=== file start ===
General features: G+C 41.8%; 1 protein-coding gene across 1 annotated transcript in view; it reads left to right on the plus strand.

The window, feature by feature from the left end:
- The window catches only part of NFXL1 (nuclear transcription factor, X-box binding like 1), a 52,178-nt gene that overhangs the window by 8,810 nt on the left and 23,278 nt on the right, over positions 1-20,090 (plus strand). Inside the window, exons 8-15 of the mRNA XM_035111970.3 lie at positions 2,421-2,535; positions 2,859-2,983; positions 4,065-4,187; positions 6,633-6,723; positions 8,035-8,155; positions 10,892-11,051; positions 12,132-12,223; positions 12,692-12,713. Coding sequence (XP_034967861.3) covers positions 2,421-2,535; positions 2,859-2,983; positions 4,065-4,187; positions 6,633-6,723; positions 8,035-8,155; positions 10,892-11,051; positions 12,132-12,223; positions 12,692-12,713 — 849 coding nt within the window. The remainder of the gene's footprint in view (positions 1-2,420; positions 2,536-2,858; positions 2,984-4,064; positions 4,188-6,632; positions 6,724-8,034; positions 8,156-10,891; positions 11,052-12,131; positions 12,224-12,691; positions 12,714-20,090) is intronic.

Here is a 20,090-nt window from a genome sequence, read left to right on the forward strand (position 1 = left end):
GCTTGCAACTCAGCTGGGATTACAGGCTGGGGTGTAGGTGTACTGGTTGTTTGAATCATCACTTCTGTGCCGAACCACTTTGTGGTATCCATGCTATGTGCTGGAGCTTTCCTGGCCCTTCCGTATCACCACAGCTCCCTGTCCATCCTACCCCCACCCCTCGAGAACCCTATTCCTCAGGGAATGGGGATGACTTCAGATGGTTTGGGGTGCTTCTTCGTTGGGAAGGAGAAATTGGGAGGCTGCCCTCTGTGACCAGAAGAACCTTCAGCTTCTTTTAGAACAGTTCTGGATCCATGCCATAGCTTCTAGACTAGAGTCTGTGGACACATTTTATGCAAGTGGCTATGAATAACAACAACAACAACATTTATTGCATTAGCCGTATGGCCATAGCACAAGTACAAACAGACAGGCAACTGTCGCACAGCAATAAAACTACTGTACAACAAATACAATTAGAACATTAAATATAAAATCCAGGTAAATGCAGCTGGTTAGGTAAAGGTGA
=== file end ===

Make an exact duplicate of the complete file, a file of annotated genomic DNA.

General features: G+C 41.8%; 1 protein-coding gene across 1 annotated transcript in view; it reads left to right on the plus strand.

The window, feature by feature from the left end:
- The window catches only part of NFXL1 (nuclear transcription factor, X-box binding like 1), a 52,178-nt gene that overhangs the window by 8,810 nt on the left and 23,278 nt on the right, over positions 1-20,090 (plus strand). Inside the window, exons 8-15 of the mRNA XM_035111970.3 lie at positions 2,421-2,535; positions 2,859-2,983; positions 4,065-4,187; positions 6,633-6,723; positions 8,035-8,155; positions 10,892-11,051; positions 12,132-12,223; positions 12,692-12,713. Coding sequence (XP_034967861.3) covers positions 2,421-2,535; positions 2,859-2,983; positions 4,065-4,187; positions 6,633-6,723; positions 8,035-8,155; positions 10,892-11,051; positions 12,132-12,223; positions 12,692-12,713 — 849 coding nt within the window. The remainder of the gene's footprint in view (positions 1-2,420; positions 2,536-2,858; positions 2,984-4,064; positions 4,188-6,632; positions 6,724-8,034; positions 8,156-10,891; positions 11,052-12,131; positions 12,224-12,691; positions 12,714-20,090) is intronic.

Here is a 20,090-nt window from a genome sequence, read left to right on the forward strand (position 1 = left end):
GCTTGCAACTCAGCTGGGATTACAGGCTGGGGTGTAGGTGTACTGGTTGTTTGAATCATCACTTCTGTGCCGAACCACTTTGTGGTATCCATGCTATGTGCTGGAGCTTTCCTGGCCCTTCCGTATCACCACAGCTCCCTGTCCATCCTACCCCCACCCCTCGAGAACCCTATTCCTCAGGGAATGGGGATGACTTCAGATGGTTTGGGGTGCTTCTTCGTTGGGAAGGAGAAATTGGGAGGCTGCCCTCTGTGACCAGAAGAACCTTCAGCTTCTTTTAGAACAGTTCTGGATCCATGCCATAGCTTCTAGACTAGAGTCTGTGGACACATTTTATGCAAGTGGCTATGAATAACAACAACAACAACATTTATTGCATTAGCCGTATGGCCATAGCACAAGTACAAACAGACAGGCAACTGTCGCACAGCAATAAAACTACTGTACAACAAATACAATTAGAACATTAAATATAAAATCCAGGTAAATGCAGCTGGTTAGGTAAAGGTGA